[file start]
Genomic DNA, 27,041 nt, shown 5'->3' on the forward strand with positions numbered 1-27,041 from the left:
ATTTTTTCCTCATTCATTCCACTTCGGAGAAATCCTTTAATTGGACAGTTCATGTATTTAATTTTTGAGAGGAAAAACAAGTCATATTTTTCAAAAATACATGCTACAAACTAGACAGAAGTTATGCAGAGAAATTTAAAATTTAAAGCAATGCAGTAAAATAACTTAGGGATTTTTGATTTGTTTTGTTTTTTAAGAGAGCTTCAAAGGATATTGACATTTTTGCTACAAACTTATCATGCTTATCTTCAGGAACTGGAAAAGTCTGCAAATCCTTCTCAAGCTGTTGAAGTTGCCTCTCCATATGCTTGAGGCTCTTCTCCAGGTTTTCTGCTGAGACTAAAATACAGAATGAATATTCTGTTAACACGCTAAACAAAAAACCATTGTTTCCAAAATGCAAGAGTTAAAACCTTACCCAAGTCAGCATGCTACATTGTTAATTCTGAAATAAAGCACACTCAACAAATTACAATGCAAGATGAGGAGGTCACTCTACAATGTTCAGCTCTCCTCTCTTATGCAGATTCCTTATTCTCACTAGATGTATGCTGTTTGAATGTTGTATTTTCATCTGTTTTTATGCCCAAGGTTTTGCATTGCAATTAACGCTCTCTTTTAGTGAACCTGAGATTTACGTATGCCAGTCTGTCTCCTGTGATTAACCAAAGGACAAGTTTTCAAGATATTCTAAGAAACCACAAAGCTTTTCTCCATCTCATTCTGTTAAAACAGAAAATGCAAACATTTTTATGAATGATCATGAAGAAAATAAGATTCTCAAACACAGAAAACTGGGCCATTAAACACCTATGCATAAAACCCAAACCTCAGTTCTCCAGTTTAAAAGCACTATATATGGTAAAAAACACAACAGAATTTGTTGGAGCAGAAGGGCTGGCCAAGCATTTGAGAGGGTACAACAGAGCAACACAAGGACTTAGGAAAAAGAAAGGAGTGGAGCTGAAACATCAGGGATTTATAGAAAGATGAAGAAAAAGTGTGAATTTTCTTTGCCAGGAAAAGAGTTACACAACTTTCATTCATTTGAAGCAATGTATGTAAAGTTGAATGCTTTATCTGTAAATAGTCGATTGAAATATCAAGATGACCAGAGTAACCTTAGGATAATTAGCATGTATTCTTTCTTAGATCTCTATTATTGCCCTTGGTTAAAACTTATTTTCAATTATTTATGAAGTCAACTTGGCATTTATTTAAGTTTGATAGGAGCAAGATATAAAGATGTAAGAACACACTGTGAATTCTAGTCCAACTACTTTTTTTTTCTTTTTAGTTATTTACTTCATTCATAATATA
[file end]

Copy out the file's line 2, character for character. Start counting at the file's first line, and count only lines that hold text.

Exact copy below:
ATTTTTTCCTCATTCATTCCACTTCGGAGAAATCCTTTAATTGGACAGTTCATGTATTTAATTTTTGAGAGGAAAAACAAGTCATATTTTTCAAAAATACATGCTACAAACTAGACAGAAGTTATGCAGAGAAATTTAAAATTTAAAGCAATGCAGTAAAATAACTTAGGGATTTTTGATTTGTTTTGTTTTTTAAGAGAGCTTCAAAGGATATTGACATTTTTGCTACAAACTTATCATGCTTATCTTCAGGAACTGGAAAAGTCTGCAAATCCTTCTCAAGCTGTTGAAGTTGCCTCTCCATATGCTTGAGGCTCTTCTCCAGGTTTTCTGCTGAGACTAAAATACAGAATGAATATTCTGTTAACACGCTAAACAAAAAACCATTGTTTCCAAAATGCAAGAGTTAAAACCTTACCCAAGTCAGCATGCTACATTGTTAATTCTGAAATAAAGCACACTCAACAAATTACAATGCAAGATGAGGAGGTCACTCTACAATGTTCAGCTCTCCTCTCTTATGCAGATTCCTTATTCTCACTAGATGTATGCTGTTTGAATGTTGTATTTTCATCTGTTTTTATGCCCAAGGTTTTGCATTGCAATTAACGCTCTCTTTTAGTGAACCTGAGATTTACGTATGCCAGTCTGTCTCCTGTGATTAACCAAAGGACAAGTTTTCAAGATATTCTAAGAAACCACAAAGCTTTTCTCCATCTCATTCTGTTAAAACAGAAAATGCAAACATTTTTATGAATGATCATGAAGAAAATAAGATTCTCAAACACAGAAAACTGGGCCATTAAACACCTATGCATAAAACCCAAACCTCAGTTCTCCAGTTTAAAAGCACTATATATGGTAAAAAACACAACAGAATTTGTTGGAGCAGAAGGGCTGGCCAAGCATTTGAGAGGGTACAACAGAGCAACACAAGGACTTAGGAAAAAGAAAGGAGTGGAGCTGAAACATCAGGGATTTATAGAAAGATGAAGAAAAAGTGTGAATTTTCTTTGCCAGGAAAAGAGTTACACAACTTTCATTCATTTGAAGCAATGTATGTAAAGTTGAATGCTTTATCTGTAAATAGTCGATTGAAATATCAAGATGACCAGAGTAACCTTAGGATAATTAGCATGTATTCTTTCTTAGATCTCTATTATTGCCCTTGGTTAAAACTTATTTTCAATTATTTATGAAGTCAACTTGGCATTTATTTAAGTTTGATAGGAGCAAGATATAAAGATGTAAGAACACACTGTGAATTCTAGTCCAACTACTTTTTTTTTCTTTTTAGTTATTTACTTCATTCATAATATA